bank machine). Malls that issue gift cards like those operated by Cadillac Fairview or Oxford Properties can charge up to $1.50 per gift card for administration purposes;

* There's no back-end fee to cash, beyond inflation. Ontario legislation banned expiry dates and restrictions on prepaid and reloadable gift cards but there are still exceptions, like malls.

* Gift cards to malls run by Cadillac Fairview, start losing value after 16 months, to the tune of $2.50 each month. Gift cards from Oxford Properties never lose value. Prepaid credit cards fall under federal legislation.


The Canadian Living Magazine Gingerbread Dough Recipe 


    *       1 cup (250 mL) butter, softened

    *       1 cup (250 mL) granulated sugar

    *       2 eggs

    *       3/4 cup (175 mL) fancy molasses

    *       1/2 cup (125 mL) cooking molasses or blackstrap molasses

    *       5-1/2 cups (1.375 L) all-purpose flour

    *       2 tsp (10 mL) ground ginger

    *       1 tsp (5 mL) baking soda

    *       1 tsp (5 mL) salt

    *       1 tsp (5 mL) ground cloves

    *       1 tsp (5 mL) cinnamon Preparation



In large bowl, beat butter with sugar until fluffy; beat in eggs, fancy molasses and cooking molasses.

In separate bowl, whisk together flour, ginger, baking soda, salt, cloves and cinnamon; stir into molasses mixture in 2 additions, mixing well and blending with hands, if necessary.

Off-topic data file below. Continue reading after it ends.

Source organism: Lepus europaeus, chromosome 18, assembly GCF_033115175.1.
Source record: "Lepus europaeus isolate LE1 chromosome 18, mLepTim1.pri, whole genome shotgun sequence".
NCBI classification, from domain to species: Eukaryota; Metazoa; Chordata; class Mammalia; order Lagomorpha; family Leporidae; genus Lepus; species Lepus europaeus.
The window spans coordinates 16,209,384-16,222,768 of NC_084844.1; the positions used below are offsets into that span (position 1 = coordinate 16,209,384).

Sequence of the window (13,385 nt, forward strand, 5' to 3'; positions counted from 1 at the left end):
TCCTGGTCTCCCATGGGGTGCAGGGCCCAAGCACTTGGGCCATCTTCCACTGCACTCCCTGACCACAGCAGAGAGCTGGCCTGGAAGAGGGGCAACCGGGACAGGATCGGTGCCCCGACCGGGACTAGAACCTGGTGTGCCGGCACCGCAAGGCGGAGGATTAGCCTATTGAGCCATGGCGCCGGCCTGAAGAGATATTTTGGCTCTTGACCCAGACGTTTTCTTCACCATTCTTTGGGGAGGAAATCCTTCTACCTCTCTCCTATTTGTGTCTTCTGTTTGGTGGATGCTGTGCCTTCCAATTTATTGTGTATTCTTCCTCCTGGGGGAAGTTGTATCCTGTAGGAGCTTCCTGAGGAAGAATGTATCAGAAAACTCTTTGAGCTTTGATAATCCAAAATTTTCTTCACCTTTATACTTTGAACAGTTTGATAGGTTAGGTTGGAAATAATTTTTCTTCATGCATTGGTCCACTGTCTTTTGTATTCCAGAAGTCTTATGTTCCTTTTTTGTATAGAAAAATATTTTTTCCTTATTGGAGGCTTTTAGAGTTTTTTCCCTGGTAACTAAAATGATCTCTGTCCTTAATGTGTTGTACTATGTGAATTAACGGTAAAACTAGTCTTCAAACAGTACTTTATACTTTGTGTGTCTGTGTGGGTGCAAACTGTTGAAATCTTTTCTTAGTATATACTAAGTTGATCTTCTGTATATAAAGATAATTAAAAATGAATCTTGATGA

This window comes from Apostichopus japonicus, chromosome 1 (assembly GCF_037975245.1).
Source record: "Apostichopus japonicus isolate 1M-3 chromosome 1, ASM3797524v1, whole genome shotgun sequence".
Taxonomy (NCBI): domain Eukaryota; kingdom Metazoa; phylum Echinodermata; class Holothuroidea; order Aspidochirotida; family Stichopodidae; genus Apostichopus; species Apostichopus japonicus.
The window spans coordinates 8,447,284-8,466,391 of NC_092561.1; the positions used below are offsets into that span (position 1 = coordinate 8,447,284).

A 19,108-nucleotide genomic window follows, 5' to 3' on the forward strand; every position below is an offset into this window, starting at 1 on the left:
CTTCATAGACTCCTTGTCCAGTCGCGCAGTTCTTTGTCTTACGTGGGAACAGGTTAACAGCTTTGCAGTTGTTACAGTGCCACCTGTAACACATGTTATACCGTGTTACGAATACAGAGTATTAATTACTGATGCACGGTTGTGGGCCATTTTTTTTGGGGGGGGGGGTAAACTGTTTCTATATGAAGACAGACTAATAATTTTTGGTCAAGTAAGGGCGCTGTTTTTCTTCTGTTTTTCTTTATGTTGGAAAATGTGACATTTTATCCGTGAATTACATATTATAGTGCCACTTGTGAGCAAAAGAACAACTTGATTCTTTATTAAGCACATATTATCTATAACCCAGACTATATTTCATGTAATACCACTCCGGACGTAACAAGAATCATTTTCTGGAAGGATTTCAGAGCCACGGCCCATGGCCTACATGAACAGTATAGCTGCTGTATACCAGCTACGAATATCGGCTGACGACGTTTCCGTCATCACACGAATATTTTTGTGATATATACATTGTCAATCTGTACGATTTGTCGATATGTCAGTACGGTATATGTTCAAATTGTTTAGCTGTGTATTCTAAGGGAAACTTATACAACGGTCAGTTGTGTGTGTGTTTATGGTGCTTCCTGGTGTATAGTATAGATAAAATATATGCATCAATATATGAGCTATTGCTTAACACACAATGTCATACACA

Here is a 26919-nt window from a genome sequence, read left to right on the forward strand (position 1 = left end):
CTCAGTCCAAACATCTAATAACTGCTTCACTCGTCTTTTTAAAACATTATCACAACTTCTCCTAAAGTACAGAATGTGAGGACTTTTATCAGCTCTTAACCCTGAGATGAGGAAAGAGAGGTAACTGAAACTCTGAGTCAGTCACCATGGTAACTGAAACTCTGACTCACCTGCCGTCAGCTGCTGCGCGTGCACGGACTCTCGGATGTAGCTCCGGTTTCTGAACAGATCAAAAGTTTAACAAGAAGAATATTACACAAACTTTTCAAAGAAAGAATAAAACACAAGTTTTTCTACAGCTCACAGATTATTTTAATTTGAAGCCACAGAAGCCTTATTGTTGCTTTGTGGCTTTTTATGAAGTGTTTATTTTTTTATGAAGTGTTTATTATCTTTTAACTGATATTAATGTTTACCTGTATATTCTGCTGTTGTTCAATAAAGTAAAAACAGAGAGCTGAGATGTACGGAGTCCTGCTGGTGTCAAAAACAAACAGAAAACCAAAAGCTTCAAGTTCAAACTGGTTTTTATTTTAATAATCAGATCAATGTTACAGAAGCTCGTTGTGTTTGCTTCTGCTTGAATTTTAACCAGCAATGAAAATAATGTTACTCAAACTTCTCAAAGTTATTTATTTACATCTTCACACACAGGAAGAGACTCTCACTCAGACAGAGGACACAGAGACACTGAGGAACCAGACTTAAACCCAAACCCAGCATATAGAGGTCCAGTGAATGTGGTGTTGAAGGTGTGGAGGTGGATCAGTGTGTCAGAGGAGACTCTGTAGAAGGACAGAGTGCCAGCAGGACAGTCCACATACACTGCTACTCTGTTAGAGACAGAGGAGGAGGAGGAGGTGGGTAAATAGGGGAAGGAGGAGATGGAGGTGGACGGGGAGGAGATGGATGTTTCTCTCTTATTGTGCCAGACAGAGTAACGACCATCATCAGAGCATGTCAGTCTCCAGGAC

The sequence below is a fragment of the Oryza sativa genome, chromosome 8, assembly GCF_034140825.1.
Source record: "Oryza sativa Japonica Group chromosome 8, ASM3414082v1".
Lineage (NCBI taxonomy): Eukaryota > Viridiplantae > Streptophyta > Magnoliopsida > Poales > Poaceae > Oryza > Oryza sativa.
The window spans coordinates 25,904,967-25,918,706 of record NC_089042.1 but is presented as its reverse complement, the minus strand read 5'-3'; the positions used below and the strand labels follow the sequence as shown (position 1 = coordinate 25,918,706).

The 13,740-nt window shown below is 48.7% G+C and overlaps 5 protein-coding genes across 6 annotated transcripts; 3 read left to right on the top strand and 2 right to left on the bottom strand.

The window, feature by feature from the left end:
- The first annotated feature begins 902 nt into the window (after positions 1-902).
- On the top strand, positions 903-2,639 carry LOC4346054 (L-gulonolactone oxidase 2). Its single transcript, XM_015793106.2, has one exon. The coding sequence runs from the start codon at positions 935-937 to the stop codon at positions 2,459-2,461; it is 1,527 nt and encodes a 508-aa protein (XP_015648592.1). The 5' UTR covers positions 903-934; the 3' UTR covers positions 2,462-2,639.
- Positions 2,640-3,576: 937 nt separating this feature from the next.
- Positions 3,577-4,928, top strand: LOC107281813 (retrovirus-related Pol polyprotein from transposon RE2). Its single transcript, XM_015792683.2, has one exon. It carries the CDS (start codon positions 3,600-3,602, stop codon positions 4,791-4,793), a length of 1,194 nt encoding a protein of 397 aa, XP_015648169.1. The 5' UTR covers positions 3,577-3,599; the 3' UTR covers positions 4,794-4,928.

Divide dough into 2 discs; wrap each in plastic wrap. Refrigerate until firm, about 2 hours.


Meanwhile, referring to measurements on diagrams that you have collected, draw pattern pieces on waxed paper; label and cut out.

Between sheets of waxed paper, roll our one disc at a time to 1/4-inch (5 mm) thickness. Remove top sheet of paper; arrange pattern pieces on dough. Using tip of knife, trace and cut out shapes. Freeze on waxed paper-lined baking sheet for 20 minutes or until hard.

Transfer cutouts to parchment paper-lined or lightly greased baking sheets, reserving dough scraps for re-rolling. Bake in 325 F (160 C) oven for 12 to 15 minutes or until golden and firm to the touch. Transfer gingerbread to racks and let cool completely.



Issue: 12
Financial Markets
In This Issue
Where did my RRSP Contribution room go?
Gift cards vs Cash
The Canadian Living Magazine Gingerbread Dough Recipe
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Peter Bailey
Worldsource Financial Management
272 Lawrence Avenue West, Suite 203
Toronto, Ontario M5M 4M1